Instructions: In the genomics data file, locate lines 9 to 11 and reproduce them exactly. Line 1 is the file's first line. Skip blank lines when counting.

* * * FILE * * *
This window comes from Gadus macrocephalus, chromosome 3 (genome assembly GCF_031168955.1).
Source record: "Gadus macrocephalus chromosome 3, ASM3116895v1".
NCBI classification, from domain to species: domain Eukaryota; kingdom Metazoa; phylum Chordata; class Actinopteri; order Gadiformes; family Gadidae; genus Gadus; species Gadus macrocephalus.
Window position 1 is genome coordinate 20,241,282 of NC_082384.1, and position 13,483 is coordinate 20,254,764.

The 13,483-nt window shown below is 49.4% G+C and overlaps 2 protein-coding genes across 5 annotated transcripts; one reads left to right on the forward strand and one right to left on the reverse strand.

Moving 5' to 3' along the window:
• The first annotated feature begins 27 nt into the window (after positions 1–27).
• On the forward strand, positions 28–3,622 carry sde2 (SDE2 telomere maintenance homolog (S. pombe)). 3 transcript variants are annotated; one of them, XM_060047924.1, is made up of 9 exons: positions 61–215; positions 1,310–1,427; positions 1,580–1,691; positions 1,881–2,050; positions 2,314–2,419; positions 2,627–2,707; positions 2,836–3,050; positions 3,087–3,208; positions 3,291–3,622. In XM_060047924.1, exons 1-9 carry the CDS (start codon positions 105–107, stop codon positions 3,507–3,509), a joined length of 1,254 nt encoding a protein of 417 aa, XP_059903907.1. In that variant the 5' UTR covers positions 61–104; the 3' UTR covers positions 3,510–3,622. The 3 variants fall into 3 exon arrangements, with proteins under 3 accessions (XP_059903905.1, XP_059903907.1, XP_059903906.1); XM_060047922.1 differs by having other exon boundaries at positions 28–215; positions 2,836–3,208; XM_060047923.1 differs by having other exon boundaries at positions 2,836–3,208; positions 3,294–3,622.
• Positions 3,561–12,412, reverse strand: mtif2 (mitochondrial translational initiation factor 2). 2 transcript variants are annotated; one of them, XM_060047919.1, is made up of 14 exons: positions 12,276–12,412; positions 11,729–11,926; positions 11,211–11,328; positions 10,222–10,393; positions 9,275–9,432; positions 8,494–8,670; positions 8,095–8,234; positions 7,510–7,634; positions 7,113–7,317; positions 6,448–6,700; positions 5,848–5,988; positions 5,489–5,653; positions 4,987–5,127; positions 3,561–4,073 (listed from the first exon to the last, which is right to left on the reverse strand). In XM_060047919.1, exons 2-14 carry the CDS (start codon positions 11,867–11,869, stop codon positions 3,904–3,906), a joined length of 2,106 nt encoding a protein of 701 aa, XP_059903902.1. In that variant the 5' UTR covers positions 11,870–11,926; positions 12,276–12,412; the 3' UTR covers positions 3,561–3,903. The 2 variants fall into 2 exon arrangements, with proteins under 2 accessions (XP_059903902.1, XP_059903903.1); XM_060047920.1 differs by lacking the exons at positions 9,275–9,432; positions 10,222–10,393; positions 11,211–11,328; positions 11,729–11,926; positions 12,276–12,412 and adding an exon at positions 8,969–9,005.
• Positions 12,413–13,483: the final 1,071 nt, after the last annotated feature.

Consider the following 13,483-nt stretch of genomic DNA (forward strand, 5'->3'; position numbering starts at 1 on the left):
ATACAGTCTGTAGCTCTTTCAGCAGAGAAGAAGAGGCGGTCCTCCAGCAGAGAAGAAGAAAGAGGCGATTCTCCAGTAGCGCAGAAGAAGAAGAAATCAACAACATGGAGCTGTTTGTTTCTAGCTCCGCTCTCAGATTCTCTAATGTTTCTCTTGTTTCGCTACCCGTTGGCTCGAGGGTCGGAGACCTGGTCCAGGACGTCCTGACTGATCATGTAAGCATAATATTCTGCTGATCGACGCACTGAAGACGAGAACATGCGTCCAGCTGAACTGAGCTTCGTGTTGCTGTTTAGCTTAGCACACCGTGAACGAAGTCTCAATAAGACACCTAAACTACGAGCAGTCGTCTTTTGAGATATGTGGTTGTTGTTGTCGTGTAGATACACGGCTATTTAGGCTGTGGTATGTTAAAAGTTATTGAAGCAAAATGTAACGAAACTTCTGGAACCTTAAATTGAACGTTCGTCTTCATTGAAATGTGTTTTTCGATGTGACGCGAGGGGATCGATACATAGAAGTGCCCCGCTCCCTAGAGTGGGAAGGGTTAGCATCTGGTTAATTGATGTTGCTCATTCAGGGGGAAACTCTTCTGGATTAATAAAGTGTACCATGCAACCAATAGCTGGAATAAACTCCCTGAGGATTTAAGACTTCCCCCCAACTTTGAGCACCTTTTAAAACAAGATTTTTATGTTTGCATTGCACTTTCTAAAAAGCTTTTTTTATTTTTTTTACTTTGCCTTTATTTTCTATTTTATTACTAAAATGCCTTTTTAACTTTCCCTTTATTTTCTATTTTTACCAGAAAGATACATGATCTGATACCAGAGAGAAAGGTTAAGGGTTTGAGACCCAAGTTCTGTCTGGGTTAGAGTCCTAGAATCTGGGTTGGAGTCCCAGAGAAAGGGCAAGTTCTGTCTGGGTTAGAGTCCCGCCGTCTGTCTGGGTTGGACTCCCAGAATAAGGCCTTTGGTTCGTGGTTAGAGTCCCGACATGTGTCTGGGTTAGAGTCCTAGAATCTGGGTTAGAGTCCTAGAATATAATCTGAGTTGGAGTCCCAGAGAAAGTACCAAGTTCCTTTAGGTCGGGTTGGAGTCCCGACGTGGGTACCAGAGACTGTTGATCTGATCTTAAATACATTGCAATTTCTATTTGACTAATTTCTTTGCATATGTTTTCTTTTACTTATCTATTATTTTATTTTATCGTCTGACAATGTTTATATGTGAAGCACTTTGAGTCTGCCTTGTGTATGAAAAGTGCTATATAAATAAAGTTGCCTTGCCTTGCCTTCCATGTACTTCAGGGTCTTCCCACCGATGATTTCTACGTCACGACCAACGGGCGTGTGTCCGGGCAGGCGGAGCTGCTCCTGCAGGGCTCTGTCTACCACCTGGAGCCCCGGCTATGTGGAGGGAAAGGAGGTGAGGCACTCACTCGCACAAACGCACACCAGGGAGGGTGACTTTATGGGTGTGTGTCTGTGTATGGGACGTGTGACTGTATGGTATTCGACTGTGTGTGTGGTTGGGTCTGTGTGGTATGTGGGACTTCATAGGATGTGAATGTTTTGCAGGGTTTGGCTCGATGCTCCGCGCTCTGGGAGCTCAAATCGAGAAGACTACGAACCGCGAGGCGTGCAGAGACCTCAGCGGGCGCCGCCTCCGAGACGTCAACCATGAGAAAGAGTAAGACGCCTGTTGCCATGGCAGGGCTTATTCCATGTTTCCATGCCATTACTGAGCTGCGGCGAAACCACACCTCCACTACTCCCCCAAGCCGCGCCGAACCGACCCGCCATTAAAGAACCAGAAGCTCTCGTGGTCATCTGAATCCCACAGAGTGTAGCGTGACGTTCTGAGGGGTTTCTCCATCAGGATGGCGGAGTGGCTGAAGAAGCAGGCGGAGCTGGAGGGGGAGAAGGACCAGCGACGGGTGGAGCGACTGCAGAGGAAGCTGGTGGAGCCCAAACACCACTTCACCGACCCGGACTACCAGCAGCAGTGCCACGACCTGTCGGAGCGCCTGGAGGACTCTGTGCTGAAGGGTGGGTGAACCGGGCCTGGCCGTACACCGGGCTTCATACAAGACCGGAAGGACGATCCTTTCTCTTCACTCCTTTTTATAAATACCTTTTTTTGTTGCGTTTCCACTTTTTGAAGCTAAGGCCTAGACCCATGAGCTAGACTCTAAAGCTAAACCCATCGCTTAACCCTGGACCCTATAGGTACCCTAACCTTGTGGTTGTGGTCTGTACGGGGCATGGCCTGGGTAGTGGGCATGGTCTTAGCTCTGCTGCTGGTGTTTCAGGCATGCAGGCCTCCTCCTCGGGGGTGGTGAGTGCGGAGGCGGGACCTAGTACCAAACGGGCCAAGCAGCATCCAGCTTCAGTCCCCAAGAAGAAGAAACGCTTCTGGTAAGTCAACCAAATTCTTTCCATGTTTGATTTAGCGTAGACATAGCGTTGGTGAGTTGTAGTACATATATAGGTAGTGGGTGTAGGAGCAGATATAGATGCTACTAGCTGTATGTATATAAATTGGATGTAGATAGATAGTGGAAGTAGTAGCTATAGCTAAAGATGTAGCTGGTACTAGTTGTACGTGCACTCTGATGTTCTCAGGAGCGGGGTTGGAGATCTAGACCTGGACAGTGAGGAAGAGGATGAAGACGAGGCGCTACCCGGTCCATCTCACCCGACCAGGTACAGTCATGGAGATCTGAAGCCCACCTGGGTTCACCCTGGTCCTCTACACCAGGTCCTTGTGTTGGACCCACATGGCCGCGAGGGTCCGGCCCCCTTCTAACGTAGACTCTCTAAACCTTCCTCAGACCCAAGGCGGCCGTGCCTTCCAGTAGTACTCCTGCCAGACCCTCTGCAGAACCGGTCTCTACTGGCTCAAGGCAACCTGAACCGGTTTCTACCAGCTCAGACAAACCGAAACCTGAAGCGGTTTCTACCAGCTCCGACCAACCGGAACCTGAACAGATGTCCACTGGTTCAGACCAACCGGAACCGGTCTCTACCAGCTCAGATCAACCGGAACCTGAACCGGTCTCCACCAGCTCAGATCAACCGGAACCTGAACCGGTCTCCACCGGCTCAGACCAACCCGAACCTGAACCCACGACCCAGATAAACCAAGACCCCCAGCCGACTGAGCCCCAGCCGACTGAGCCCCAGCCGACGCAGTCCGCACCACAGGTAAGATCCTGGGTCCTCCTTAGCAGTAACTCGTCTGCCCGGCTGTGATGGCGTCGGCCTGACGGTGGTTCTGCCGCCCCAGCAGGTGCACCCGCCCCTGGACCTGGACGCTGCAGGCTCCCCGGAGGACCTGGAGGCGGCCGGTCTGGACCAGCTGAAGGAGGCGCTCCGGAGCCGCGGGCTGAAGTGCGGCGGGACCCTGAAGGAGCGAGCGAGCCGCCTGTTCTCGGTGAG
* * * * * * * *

• Positions 3,561–12,412, reverse strand: mtif2 (mitochondrial translational initiation factor 2). 2 transcript variants are annotated; one of them, XM_060047919.1, is made up of 14 exons: positions 12,276–12,412; positions 11,729–11,926; positions 11,211–11,328; positions 10,222–10,393; positions 9,275–9,432; positions 8,494–8,670; positions 8,095–8,234; positions 7,510–7,634; positions 7,113–7,317; positions 6,448–6,700; positions 5,848–5,988; positions 5,489–5,653; positions 4,987–5,127; positions 3,561–4,073 (listed from the first exon to the last, which is right to left on the reverse strand). In XM_060047919.1, exons 2-14 carry the CDS (start codon positions 11,867–11,869, stop codon positions 3,904–3,906), a joined length of 2,106 nt encoding a protein of 701 aa, XP_059903902.1. In that variant the 5' UTR covers positions 11,870–11,926; positions 12,276–12,412; the 3' UTR covers positions 3,561–3,903. The 2 variants fall into 2 exon arrangements, with proteins under 2 accessions (XP_059903902.1, XP_059903903.1); XM_060047920.1 differs by lacking the exons at positions 9,275–9,432; positions 10,222–10,393; positions 11,211–11,328; positions 11,729–11,926; positions 12,276–12,412 and adding an exon at positions 8,969–9,005.
• Positions 12,413–13,483: the final 1,071 nt, after the last annotated feature.

Consider the following 13,483-nt stretch of genomic DNA (forward strand, 5'->3'; position numbering starts at 1 on the left):